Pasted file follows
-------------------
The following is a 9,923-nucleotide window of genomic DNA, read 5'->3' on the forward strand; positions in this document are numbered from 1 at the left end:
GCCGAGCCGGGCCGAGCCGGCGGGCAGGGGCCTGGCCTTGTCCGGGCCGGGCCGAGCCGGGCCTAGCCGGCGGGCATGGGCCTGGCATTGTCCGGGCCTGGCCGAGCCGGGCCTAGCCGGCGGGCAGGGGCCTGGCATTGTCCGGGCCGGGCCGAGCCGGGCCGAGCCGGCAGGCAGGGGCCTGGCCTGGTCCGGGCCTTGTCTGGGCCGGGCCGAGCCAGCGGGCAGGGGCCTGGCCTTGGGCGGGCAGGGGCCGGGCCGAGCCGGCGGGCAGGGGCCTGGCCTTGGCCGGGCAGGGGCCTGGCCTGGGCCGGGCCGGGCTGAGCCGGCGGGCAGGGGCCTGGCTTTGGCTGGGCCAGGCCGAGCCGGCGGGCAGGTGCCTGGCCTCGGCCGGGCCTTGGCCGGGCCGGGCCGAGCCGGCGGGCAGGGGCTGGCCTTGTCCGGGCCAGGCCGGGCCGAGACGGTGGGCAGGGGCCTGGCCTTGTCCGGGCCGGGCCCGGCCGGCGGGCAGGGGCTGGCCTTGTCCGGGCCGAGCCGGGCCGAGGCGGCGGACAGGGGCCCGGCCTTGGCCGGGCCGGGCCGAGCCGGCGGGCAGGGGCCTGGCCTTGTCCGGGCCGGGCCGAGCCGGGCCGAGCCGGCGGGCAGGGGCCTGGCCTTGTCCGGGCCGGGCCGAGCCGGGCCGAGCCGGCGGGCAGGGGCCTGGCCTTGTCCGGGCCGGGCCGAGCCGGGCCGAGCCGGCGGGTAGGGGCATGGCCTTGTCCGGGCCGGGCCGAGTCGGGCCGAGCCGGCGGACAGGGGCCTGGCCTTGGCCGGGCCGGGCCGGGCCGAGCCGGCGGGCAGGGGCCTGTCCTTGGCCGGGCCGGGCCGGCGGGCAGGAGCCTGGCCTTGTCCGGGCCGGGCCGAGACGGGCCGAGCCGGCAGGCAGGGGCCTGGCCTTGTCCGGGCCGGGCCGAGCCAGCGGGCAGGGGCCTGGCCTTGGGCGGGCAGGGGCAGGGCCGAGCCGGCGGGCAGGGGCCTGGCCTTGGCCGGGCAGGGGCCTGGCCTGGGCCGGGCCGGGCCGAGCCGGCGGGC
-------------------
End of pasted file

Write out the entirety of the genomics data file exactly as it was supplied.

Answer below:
The following is a 9,923-nucleotide window of genomic DNA, read 5'->3' on the forward strand; positions in this document are numbered from 1 at the left end:
GCCGAGCCGGGCCGAGCCGGCGGGCAGGGGCCTGGCCTTGTCCGGGCCGGGCCGAGCCGGGCCTAGCCGGCGGGCATGGGCCTGGCATTGTCCGGGCCTGGCCGAGCCGGGCCTAGCCGGCGGGCAGGGGCCTGGCATTGTCCGGGCCGGGCCGAGCCGGGCCGAGCCGGCAGGCAGGGGCCTGGCCTGGTCCGGGCCTTGTCTGGGCCGGGCCGAGCCAGCGGGCAGGGGCCTGGCCTTGGGCGGGCAGGGGCCGGGCCGAGCCGGCGGGCAGGGGCCTGGCCTTGGCCGGGCAGGGGCCTGGCCTGGGCCGGGCCGGGCTGAGCCGGCGGGCAGGGGCCTGGCTTTGGCTGGGCCAGGCCGAGCCGGCGGGCAGGTGCCTGGCCTCGGCCGGGCCTTGGCCGGGCCGGGCCGAGCCGGCGGGCAGGGGCTGGCCTTGTCCGGGCCAGGCCGGGCCGAGACGGTGGGCAGGGGCCTGGCCTTGTCCGGGCCGGGCCCGGCCGGCGGGCAGGGGCTGGCCTTGTCCGGGCCGAGCCGGGCCGAGGCGGCGGACAGGGGCCCGGCCTTGGCCGGGCCGGGCCGAGCCGGCGGGCAGGGGCCTGGCCTTGTCCGGGCCGGGCCGAGCCGGGCCGAGCCGGCGGGCAGGGGCCTGGCCTTGTCCGGGCCGGGCCGAGCCGGGCCGAGCCGGCGGGCAGGGGCCTGGCCTTGTCCGGGCCGGGCCGAGCCGGGCCGAGCCGGCGGGTAGGGGCATGGCCTTGTCCGGGCCGGGCCGAGTCGGGCCGAGCCGGCGGACAGGGGCCTGGCCTTGGCCGGGCCGGGCCGGGCCGAGCCGGCGGGCAGGGGCCTGTCCTTGGCCGGGCCGGGCCGGCGGGCAGGAGCCTGGCCTTGTCCGGGCCGGGCCGAGACGGGCCGAGCCGGCAGGCAGGGGCCTGGCCTTGTCCGGGCCGGGCCGAGCCAGCGGGCAGGGGCCTGGCCTTGGGCGGGCAGGGGCAGGGCCGAGCCGGCGGGCAGGGGCCTGGCCTTGGCCGGGCAGGGGCCTGGCCTGGGCCGGGCCGGGCCGAGCCGGCGGGC